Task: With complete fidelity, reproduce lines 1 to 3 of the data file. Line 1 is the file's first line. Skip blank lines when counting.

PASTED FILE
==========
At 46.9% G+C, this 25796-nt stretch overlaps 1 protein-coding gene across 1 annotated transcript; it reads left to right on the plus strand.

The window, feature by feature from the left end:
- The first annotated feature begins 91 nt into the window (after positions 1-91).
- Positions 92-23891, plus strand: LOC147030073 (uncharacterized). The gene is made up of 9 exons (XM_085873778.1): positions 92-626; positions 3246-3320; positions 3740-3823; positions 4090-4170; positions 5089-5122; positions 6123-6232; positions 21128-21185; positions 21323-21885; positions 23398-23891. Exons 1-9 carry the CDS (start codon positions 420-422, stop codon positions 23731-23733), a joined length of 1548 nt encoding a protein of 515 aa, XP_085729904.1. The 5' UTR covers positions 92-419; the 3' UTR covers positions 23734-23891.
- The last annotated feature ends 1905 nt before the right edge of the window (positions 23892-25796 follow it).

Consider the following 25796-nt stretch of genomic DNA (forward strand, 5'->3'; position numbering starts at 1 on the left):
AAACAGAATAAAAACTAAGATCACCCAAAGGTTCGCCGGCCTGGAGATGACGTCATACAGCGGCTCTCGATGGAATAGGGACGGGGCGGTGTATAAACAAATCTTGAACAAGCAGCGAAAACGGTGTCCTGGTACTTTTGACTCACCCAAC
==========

At 46.9% G+C, this 25796-nt stretch overlaps 1 protein-coding gene across 1 annotated transcript; it reads left to right on the plus strand.

The window, feature by feature from the left end:
- The first annotated feature begins 91 nt into the window (after positions 1-91).